Monday, March 7, 2016

The Ludendorff Bridge at Remagen

During World War I the Germans built a bridge over the Rhine river near the town of Remagen, which is just a few miles south of Bonn. The purpose of the bridge was to transport troops and supplies to the Western Front. The WWI German General Erich Ludendorff was an advocate of the bridge and the bridge was named for him. The bridge would allow rail traffic from three rail lines to cross the Rhine. At this point the Rhine is about 300 meters wide. On the east side is a village called Erpel and a steep hill rises behind the village called Erpeler Ley, which the Germans cut through with a railway tunnel. On the west side was the town of Remagen, primarily a resort town. The bridge was of steel construction, three spans, 1306 feet long with concrete/brick supporting towers on each end and two piers in the river. Two rail lines and two pedestrian catwalks ran across the bridge. Planks could be laid to cover the rails for vehicular traffic. Three photos are of the bridge at the time of its capture are shown below.

The photo below is of the bridge from the top of Erpeler Ley.

On March 7, 1945 elements of the American 9th Armored Division approached Remagen and were surprised to find that the bridge was still intact. There were 22 vehicular bridges and 28 railroad bridges across the Rhine at the start of WWII; at this time this was the only one still intact. The Germans had rigged it with explosives but most of them failed to detonate. The American combat engineers, under heavy German fire, cut the wires and removed the explosives. Then the Americans began pushing troops, tanks, supplies, artillery and anti-aircaraft artillery across the bridge. The sign on the bridge tower shown below says "Crossing the Rhine with Dry Feet Courtesy of the 9th Armored Division".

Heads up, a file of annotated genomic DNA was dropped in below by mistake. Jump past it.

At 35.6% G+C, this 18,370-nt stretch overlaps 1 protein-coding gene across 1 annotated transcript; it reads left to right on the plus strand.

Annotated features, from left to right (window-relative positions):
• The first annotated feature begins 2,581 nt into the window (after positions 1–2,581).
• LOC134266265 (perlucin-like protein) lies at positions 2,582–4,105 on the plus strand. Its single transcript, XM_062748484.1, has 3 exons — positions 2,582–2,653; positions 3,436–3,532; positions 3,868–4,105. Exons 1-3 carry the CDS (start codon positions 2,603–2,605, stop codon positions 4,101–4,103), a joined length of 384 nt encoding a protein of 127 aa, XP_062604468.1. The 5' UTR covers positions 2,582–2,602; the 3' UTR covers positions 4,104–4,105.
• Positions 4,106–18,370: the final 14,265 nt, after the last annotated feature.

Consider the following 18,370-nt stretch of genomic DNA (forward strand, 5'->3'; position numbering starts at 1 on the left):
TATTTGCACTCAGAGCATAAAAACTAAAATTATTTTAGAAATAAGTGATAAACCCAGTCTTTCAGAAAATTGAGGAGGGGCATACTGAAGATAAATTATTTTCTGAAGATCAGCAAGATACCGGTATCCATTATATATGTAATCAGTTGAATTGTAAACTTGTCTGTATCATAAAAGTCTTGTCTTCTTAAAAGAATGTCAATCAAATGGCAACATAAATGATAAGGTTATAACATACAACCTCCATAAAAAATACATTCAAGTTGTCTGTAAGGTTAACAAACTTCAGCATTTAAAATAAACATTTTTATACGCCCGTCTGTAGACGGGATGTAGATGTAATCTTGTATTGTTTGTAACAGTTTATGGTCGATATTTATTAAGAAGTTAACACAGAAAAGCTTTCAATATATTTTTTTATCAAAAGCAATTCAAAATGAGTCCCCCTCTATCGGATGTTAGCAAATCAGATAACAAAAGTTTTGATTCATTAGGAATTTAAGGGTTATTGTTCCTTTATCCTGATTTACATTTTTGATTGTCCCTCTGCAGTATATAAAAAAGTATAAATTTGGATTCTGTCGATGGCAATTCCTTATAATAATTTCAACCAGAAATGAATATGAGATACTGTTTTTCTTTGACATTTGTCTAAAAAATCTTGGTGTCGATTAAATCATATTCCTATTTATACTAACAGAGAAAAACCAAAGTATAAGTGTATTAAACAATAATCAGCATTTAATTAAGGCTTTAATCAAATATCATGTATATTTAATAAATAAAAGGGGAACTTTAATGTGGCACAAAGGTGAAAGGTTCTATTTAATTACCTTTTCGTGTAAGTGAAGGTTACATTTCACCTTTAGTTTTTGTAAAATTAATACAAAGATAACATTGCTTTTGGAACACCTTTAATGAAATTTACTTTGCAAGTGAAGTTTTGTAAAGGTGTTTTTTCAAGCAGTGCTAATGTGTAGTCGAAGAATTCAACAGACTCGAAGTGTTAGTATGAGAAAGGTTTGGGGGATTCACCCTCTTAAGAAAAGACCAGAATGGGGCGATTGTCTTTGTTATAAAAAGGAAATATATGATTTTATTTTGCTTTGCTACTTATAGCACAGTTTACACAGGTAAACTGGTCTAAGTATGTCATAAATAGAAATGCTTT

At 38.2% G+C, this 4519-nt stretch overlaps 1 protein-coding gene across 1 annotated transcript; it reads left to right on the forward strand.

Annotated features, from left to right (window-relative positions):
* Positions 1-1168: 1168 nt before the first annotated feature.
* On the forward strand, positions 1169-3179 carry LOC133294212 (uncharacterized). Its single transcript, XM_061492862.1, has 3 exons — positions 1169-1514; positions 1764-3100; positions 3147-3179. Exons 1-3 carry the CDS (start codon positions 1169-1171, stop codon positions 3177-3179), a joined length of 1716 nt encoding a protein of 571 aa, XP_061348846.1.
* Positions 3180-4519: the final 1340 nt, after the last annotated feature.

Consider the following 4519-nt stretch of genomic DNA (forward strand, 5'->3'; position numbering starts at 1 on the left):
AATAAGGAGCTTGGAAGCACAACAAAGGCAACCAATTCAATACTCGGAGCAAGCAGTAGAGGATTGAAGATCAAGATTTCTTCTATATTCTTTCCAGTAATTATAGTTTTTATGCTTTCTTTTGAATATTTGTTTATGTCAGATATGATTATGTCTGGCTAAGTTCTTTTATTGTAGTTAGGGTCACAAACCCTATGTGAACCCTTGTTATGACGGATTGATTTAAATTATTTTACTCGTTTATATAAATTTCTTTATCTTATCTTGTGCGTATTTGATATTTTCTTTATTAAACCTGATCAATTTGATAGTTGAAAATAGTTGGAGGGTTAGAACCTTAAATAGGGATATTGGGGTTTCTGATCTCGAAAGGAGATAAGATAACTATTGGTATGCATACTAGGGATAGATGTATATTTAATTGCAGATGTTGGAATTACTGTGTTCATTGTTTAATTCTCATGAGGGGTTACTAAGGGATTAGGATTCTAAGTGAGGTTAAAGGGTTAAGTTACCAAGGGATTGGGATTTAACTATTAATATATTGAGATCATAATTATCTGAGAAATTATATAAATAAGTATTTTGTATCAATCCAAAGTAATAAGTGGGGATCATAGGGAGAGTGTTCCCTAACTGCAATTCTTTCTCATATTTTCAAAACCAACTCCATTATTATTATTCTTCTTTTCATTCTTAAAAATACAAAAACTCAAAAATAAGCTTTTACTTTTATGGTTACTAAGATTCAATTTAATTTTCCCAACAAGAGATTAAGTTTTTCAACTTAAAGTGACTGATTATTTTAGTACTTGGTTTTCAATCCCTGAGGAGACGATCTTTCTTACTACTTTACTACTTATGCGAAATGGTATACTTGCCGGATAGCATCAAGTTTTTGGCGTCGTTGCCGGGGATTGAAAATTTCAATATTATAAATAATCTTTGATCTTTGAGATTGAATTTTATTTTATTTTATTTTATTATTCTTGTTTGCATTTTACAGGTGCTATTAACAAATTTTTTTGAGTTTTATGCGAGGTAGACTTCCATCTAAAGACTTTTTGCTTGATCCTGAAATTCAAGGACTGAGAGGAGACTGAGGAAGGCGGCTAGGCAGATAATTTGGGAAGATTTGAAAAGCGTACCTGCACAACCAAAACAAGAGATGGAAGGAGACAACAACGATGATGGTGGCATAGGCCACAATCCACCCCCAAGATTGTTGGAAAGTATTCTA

The Germans were a bit upset about this, to say the least. The Rhine river was the natural barrier to the invasion of the German heartland. Hitler had several officers executed for their failure to destroy
the bridge.

The Americans put heavy concentrations of antiaircraft weapons on both sides of the bridge. The Luftwaffe threw everything they had left at the bridge with no success; about 30% were shot down. They also tried artillery and even frogmen, all of which were to no avail. The bridge held up for ten days during which time five or six divisions got across and established a bridgehead. On 17 March about 3 PM the bridge collapsed, killing 28 American soldiers. By that time one or two pontoon bridges had been put in place by the engineers, as shown in the photo below.

The bridge was not rebuilt after the war. The photo below shows the remaining towers on the east bank. The Erpeler Ley is behind it.

The towers remaining on the Remagen side  have been turned into a museum. They are on the right edge of the photos below; there is a flag flying on the top of them.

Below is a photo of Remagen on a pleasant spring evening. A far cry from the evening of 71 years ago, 7 March 1945.

There is a lot of information about this bridge and the battle on the internet. There is also a movie called The Bridge at Remagen, made in 1969.


  1. So interesting. I remember that movie, especially actor, Ben Gazzara, who died 4 years ago.

  2. Warfare is a fascinating subject. Despite the dubious morality of using violence to achieve personal or political aims. It remains that conflict has been used to do just that throughout recorded history.

    Your article is very well done, a good read.